1.October, October, how we love October! This week we’re basking in some of Loré Pemberton’s autumnal art.
We featured Loré on a Cool Things Roundup last year, but since we love her work so much, we couldn’t wait to share more. You may remember she’s based in Cold Hollow, Vermont, where she creates her warm and homey acrylic and gouache paintings in the northern woods.
I love the rich detail in her pieces and her earthy palette, just perfect for this time of year. Everything gold, brown, rustic and woodsy. Mr Cornelius would like to visit all the places and meet all the animals she features in her pictures.
1. A lovely way to brighten your day: pictures by Israeli artist Jenny Meilihov. Love her gentle, whimsical style. There’s a sweetness and innocence about her little people and animals that’s very comforting. Of course I can’t resist teacups and cake. 🙂
Jenny studied at the Bezalel Academy of Art & Design in Jerusalem, where she majored in illustration.
To purchase original gouache paintings, prints, postcards, sketches, and mobiles, check out Jenny’s Etsy shop behappynow. Keep up with her latest creations at her Instagram.
1. Hello, super shiny and awesome person! How about a little Allison Strine to propel your week into high gear?
Based in Roswell, Georgia, Allison creates color-filled images with quirky hand lettering for children’s books and products. Her art is inspired by bright minds in history, the miracles of nature, and unusual, educational tidbits of information.
As you can see, she’s all about communicating love and joy with each stroke. In fact, she signs each of her pieces, “Love, Allison Strine.” Love her positivity!
As a big fan of typography and hand lettering, I find Allison’s work irresistible. She’s like Jessie Hartland, Maira Kalman, and Linzie Hunter rolled into one. So fun!
Allison grew up in a 270-year-old farmhouse north of Boston, Massachusetts, and essentially considers herself a Bostonian, even though she’s lived in the Atlanta area for over two decades. She also did graduate studies at the Savannah College of Art and Design.
A speedy squirrel and a sleepy sloth try to get the job done in this funny, heartwarming tale of two lovable, but unlikely, friends. Though Sloth and Squirrel are good friends, they have different ways of doing things — and different speeds of doing them.
So, when Squirrel gets them jobs as pickle packers to earn money for a new bike, things don’t go according to plan. It seems that the contrasting skill sets of a fast-as-lightning squirrel and a slow-as-molasses sloth can make for a mess of an outcome, and before long, the friends are shown the pickle factory’s door, along with the 677 1/2 jars of pickles they packed incorrectly! Now the pair are bicycle-less, with only pickles to show for themselves. Or so they think — until the resourceful pair come up with an ingenious plan!
This delightful story from Cathy Ballou Mealey is a celebration of friendships of all kinds and a testament to ingenuity and hard work. Packed with funny details that aren’t in the text, Kelly Collier’s engaging illustrations are full of personality and silly, emotionally expressive humor. Together they create a hilarious picture book that’s perfect for a fun and lively read-aloud. At the same time, the positive themes in the book highlight a growth mindset and character education lessons on teamwork, perseverance and initiative.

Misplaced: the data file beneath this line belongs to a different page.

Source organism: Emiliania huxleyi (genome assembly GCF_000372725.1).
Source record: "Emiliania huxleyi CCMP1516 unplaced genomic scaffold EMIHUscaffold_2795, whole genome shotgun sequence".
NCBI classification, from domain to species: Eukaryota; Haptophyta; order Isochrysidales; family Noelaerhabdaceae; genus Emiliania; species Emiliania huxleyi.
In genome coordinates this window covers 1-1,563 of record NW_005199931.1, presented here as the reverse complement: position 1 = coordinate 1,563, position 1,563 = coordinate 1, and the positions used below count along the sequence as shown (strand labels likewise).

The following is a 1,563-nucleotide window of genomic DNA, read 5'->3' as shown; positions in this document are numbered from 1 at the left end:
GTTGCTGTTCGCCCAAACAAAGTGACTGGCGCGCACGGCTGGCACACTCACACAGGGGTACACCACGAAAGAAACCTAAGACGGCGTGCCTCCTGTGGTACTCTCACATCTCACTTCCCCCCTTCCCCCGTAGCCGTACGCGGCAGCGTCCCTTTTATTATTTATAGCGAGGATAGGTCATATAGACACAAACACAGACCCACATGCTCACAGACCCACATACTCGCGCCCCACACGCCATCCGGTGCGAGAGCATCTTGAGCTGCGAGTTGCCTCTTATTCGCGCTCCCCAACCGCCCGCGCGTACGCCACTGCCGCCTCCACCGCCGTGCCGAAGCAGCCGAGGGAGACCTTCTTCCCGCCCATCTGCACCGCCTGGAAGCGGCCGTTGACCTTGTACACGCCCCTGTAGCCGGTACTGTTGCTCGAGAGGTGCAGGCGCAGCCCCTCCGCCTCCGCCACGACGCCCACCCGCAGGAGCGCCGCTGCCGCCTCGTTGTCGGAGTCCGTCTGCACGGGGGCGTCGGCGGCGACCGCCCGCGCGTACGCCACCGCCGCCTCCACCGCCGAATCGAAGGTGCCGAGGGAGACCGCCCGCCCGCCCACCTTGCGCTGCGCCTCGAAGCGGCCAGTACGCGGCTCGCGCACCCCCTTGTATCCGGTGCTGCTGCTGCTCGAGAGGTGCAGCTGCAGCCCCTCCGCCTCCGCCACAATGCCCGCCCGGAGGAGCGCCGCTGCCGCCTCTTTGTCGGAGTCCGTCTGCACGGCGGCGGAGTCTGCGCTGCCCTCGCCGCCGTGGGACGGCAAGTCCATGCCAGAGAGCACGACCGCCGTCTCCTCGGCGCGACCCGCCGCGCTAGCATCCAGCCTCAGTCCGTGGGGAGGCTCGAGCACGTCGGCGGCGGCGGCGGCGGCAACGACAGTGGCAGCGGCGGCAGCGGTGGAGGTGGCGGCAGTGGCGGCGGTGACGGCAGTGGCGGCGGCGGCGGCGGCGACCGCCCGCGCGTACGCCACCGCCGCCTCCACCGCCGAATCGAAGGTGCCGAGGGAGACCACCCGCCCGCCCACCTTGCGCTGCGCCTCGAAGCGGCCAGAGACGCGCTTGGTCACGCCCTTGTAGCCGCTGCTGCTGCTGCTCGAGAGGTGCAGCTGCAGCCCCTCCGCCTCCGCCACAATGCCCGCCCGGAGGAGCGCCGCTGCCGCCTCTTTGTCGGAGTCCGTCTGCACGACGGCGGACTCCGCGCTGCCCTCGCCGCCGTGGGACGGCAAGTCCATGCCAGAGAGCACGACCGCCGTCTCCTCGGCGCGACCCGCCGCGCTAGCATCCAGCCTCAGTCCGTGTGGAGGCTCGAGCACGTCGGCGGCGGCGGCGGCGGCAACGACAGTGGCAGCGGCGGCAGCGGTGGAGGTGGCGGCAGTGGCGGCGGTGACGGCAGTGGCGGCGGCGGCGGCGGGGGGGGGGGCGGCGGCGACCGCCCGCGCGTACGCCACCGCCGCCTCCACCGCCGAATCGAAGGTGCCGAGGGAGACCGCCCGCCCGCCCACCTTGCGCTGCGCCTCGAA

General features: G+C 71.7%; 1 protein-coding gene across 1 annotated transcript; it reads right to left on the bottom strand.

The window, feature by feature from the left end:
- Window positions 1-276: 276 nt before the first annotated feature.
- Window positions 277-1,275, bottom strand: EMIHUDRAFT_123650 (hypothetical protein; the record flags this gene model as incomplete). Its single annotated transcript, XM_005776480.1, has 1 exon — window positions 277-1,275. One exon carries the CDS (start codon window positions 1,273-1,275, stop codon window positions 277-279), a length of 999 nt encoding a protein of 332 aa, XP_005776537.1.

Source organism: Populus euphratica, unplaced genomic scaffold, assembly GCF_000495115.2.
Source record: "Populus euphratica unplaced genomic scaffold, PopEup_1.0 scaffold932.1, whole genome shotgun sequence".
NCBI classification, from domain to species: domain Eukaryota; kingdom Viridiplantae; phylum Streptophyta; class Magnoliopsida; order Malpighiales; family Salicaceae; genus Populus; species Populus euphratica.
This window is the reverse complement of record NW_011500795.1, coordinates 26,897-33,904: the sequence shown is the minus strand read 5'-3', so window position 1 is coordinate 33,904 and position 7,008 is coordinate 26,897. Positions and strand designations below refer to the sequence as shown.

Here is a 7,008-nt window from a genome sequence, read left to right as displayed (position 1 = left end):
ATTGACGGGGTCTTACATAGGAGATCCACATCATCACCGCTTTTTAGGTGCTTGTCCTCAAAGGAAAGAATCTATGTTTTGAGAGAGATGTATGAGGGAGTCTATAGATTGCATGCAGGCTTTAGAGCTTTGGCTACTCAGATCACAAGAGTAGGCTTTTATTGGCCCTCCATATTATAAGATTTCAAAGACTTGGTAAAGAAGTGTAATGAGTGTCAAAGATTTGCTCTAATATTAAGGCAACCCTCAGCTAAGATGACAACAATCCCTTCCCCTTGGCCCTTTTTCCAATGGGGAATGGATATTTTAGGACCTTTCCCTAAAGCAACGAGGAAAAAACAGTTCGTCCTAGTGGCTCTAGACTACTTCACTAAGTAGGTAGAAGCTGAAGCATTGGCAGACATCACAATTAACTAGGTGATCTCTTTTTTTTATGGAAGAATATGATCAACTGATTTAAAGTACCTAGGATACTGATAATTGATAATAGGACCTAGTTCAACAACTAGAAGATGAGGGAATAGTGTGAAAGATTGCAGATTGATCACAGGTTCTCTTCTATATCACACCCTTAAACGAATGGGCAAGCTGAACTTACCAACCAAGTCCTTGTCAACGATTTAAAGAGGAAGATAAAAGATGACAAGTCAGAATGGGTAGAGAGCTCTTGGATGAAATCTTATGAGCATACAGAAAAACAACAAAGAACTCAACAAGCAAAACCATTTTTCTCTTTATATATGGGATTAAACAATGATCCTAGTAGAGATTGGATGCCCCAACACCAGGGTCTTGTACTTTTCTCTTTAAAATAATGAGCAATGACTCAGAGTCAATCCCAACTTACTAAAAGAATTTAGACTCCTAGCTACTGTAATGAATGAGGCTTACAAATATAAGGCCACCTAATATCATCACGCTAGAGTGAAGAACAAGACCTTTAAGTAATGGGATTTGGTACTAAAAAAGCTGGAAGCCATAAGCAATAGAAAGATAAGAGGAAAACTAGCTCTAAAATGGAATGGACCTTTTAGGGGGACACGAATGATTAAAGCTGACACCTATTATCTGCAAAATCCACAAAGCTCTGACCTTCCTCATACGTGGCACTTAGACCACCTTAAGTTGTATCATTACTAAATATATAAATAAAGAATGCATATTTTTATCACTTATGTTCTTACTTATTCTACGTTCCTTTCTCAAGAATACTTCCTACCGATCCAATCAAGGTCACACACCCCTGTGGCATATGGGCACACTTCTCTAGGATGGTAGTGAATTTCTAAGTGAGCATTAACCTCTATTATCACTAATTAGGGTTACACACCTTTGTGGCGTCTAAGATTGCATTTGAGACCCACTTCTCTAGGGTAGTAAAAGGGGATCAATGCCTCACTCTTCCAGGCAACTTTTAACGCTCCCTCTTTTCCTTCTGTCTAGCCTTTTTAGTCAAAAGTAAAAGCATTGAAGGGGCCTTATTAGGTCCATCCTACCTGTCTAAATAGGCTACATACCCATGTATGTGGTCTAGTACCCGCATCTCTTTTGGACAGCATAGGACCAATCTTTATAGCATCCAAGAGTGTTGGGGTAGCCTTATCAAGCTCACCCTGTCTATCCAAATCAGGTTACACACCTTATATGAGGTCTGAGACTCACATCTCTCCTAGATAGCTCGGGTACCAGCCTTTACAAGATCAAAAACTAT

I’ve read the PDF of this one and it’s rollicking good fun. 677 1/2 jars of pickles ain’t nothing to sneeze at! Have I mentioned that I have a thing for sloths? Just like Sloth in this story, I am s-l-o-w (but still adorable). Love the alliteration in the plucky text and the fun illustrations. Only one pickly problem: My mouth keeps watering and my lips won’t stop puckering. But I love this book. Whether you go fast or slow, score your own copy pronto. Just curious: dill, sweet, or bread-and-butter for you?
1. Nothing cozier than settling down in your favorite armchair, book in hand, cat purring, tea and cake at the ready (don’t you love the blue and white china?). 🙂
Self taught UK artist Lucy Almey Bird grew up in rural Somerset, and likes to paint domestic scenes from everyday life. I love the “kinder, gentler” tone of her pictures, many of which show people reading and relaxing, enjoying the fresh air, or cooking up something delicious in the kitchen.
Pretty details catch your eye, such as the patterns on clothing or wallpaper, and intricately drawn leaves, branches, or wildflower blossoms.
The child of creative parents, Lucy was encouraged to draw and paint from an early age. Regular trips to museums and art galleries ignited her passion for art. She works primarily with acrylic on board, and you can order prints by emailing her via her website.
A lyrical, gorgeously illustrated look at the majesty of trees—and what humans can learn from them.
Stand tall. Stretch your branches to the sun. Be a tree!
We are all like trees: our spines, trunks; our skin, bark; our hearts giving us strength and support, like heartwood. We are fueled by air and sun.
And, like humans, trees are social. They “talk” to spread information; they share food and resources. They shelter and take care of one another. They are stronger together. In this gorgeous and poetic celebration of one of nature’s greatest creations, acclaimed author Maria Gianferrari and illustrator Felicita Sala both compare us to the beauty and majesty of trees—and gently share the ways in which trees can inspire us to be better people.
As someone who lives in the woods, and who’s also a big fan of both Maria’s and Felicita’s work, I am extra excited about seeing this one. Doesn’t it look beautiful?
Be a Tree! has already received **starred reviews** from Publishers Weekly and Kirkus, who said, “This book has the advantage of lyrical, accessible poetry and vibrant watercolors from an ever changing palette.”
Sigh. I may have to go outside and read this book to our trees. 🙂